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Where Walkability and Affordability Overlap in the D.C. Region

This social equity analysis identifies walkable places that are also affordable and transit accessible. The "sweet spot" is the upper right-hand corner. Graph: Tracy Hadden Loh via GGwash
Places in the lower right quadrant are where rents are lower and people can get around without a car. Chart: Tracy Hadden Loh via GGwash
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Neighborhoods that are walkable, affordable for lower-income households, and provide access to jobs for people without a car are far too rare.

Tracy Hadden Loh, a data scientist at George Washington University, recently completed a study sorting out which places meet this criteria in the D.C. region. She writes at Greater Greater Washington that some walkable areas do remain affordable:

In the plot, the economic index is a weighted average of rents for office, retail, and multifamily residential buildings (per square foot), compared to a region-wide average for the baseline and discounted for vacancy; the social equity index is a five-part index based on transit-accessible jobs (10%), housing supply (15%), percentage of income spent on housing for a household earning 80% of the area median income (40%), percentage of income spent on transportation for same (20%), and public space per capita (15%).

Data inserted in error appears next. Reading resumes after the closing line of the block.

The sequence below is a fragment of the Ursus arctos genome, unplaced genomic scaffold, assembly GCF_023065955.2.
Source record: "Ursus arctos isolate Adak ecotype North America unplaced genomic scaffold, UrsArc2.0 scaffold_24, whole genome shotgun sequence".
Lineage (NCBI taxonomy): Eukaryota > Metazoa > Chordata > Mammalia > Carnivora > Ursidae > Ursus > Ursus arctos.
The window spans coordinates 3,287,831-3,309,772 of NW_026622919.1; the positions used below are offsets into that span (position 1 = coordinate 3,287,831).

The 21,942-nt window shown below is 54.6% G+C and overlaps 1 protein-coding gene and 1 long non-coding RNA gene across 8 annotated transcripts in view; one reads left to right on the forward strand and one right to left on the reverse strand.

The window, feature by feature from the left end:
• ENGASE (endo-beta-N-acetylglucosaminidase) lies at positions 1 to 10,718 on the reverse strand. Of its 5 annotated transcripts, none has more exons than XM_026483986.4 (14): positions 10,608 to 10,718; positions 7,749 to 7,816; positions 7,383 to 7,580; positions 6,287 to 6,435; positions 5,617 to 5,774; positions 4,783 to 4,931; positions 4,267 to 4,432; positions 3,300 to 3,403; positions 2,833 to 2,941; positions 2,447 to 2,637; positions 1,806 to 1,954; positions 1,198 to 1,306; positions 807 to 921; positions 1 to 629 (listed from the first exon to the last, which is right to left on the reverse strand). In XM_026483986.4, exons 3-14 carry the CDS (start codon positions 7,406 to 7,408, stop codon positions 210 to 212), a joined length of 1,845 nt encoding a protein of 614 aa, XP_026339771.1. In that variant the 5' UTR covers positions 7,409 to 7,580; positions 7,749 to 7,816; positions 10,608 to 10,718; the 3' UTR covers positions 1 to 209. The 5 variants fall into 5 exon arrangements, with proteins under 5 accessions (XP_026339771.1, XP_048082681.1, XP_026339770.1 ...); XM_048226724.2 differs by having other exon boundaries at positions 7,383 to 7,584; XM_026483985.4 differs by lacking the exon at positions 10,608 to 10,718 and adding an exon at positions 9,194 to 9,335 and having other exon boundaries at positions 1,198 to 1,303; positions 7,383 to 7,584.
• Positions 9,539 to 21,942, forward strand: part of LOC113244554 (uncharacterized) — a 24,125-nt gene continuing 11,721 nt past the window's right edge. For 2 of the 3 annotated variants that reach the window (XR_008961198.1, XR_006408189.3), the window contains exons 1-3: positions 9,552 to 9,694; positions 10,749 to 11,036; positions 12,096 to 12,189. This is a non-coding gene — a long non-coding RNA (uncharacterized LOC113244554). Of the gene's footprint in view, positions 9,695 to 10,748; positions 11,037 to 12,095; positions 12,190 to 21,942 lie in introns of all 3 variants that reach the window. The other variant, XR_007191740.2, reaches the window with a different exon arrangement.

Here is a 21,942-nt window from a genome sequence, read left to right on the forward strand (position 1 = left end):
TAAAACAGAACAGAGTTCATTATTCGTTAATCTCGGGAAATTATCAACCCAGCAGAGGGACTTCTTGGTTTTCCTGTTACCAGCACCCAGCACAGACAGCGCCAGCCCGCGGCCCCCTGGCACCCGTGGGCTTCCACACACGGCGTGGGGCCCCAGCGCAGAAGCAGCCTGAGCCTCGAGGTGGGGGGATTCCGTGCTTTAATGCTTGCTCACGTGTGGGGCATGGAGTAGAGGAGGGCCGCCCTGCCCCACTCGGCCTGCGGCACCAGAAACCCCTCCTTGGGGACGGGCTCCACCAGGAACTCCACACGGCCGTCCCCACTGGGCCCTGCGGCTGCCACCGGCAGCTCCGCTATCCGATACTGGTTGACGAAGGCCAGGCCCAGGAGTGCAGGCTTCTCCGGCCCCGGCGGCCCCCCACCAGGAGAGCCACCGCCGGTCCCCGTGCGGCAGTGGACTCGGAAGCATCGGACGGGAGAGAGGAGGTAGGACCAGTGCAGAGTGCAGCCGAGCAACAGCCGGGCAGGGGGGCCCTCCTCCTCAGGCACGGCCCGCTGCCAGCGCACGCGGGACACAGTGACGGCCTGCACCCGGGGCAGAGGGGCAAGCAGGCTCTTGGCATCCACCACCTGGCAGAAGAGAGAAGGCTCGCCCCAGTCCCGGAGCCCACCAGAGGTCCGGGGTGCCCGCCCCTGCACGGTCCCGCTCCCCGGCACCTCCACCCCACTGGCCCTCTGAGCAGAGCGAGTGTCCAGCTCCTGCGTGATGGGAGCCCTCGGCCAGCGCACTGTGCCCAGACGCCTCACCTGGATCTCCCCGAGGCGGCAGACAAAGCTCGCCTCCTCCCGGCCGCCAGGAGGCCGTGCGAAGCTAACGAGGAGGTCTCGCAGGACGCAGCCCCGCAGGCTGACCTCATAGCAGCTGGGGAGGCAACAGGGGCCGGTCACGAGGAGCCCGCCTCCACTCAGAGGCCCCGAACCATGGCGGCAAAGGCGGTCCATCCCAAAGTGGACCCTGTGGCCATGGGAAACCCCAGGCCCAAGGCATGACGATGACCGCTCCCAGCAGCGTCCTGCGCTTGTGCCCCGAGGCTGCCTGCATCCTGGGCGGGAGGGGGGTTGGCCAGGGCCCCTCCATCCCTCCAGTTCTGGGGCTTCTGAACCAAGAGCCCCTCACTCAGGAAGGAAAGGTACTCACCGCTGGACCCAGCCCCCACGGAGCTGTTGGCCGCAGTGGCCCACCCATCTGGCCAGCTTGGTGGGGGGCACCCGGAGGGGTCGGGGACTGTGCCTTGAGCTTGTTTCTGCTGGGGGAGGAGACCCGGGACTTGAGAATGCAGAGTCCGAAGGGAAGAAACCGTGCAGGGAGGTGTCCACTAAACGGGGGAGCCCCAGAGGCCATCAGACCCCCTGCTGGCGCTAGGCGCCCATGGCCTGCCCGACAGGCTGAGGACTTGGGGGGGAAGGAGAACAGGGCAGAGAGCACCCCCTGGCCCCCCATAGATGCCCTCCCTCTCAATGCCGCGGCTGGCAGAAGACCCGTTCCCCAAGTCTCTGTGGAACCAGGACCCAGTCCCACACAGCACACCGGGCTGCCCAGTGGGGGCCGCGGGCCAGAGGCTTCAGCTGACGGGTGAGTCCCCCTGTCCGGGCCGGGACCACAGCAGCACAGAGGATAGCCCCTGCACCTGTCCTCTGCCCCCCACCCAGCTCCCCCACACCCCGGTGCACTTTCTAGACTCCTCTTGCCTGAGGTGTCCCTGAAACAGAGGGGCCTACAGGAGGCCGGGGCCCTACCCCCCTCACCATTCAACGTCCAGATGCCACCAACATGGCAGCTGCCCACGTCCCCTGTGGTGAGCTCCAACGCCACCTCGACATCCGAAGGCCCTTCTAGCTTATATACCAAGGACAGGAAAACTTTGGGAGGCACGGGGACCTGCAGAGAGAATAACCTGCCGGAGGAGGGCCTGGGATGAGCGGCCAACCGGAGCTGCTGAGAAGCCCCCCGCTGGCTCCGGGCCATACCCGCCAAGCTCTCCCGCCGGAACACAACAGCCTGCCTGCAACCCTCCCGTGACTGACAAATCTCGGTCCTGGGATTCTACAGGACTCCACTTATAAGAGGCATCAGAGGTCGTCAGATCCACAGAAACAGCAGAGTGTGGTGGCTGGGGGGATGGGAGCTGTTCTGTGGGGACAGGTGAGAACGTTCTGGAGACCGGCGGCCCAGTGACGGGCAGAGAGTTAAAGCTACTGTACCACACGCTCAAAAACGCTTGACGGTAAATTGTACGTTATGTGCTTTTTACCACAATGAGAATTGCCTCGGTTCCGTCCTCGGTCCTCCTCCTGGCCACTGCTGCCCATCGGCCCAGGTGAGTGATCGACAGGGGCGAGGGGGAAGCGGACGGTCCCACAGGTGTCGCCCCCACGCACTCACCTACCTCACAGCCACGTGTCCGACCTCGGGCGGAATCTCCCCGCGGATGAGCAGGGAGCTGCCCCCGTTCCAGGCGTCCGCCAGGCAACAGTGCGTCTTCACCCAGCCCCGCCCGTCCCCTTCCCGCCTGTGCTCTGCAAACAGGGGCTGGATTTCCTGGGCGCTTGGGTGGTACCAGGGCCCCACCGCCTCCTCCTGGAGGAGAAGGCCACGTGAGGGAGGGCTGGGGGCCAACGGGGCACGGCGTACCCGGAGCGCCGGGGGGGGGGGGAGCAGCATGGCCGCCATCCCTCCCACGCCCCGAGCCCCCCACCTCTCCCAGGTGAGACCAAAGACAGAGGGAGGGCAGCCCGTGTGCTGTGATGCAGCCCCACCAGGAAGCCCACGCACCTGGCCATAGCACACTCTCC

These places are the site of the most intense and rapid development and demographic pressures and changes in our region, and it often seems like these two metrics are in direct conflict in those circumstances. However, we've identified some special places in our region that are at a "sweet spot" for both investors and residents. Those places are in the upper right quadrant of the plot.

Places in the upper left quadrant have relatively higher rents than the region as a whole, but lower social equity scores. But it's interesting to note that there are places, even in the geographic northwest of DC, that score high on both indices, such as Friendship Heights. In these places, while rents are high, lower transportation costs help keep them within reach for average renters (note: this analysis does not include for-sale housing).

The quadrant where walkability, lower rents across product types, and equity meet is in the lower-right hand corner. Silver Spring scored number one of established ["Walkable Urban Places"] on equity, and it's affordable too! Housing hunters, take note.

Hadden Loh says the full study will be released at an Urban Land Institute event tomorrow.

Elsewhere on the Network today: The Fast Lane announces the cities that won U.S. DOT's "Mayors' Challenge" for safer streets. And BeyondDC says WMATA needs to be much more transparent about its progress restoring the DC Metro if it hopes to regain the public's trust.

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